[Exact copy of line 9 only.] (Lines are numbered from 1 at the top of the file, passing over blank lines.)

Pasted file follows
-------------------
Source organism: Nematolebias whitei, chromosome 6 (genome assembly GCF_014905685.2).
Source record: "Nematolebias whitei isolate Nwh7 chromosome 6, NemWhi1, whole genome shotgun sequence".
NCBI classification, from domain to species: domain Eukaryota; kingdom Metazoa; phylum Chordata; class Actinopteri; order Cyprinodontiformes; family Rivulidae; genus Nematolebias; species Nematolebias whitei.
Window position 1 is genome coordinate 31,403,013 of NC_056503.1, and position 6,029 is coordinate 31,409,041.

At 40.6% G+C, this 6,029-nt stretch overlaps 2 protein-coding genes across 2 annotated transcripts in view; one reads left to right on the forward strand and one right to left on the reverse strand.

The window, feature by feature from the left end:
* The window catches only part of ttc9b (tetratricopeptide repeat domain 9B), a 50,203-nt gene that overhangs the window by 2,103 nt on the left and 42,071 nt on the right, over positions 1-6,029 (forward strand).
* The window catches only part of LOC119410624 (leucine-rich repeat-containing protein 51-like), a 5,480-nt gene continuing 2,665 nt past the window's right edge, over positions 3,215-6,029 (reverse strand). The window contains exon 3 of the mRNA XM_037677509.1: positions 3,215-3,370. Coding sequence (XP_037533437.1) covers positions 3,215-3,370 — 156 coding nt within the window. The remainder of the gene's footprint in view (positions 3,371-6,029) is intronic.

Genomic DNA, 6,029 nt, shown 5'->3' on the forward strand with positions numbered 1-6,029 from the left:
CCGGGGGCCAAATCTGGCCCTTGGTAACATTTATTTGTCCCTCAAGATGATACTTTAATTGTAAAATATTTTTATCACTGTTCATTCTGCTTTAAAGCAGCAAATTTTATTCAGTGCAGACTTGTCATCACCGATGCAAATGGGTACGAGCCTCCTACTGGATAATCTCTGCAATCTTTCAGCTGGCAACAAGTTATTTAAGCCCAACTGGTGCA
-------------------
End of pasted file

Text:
Genomic DNA, 6,029 nt, shown 5'->3' on the forward strand with positions numbered 1-6,029 from the left: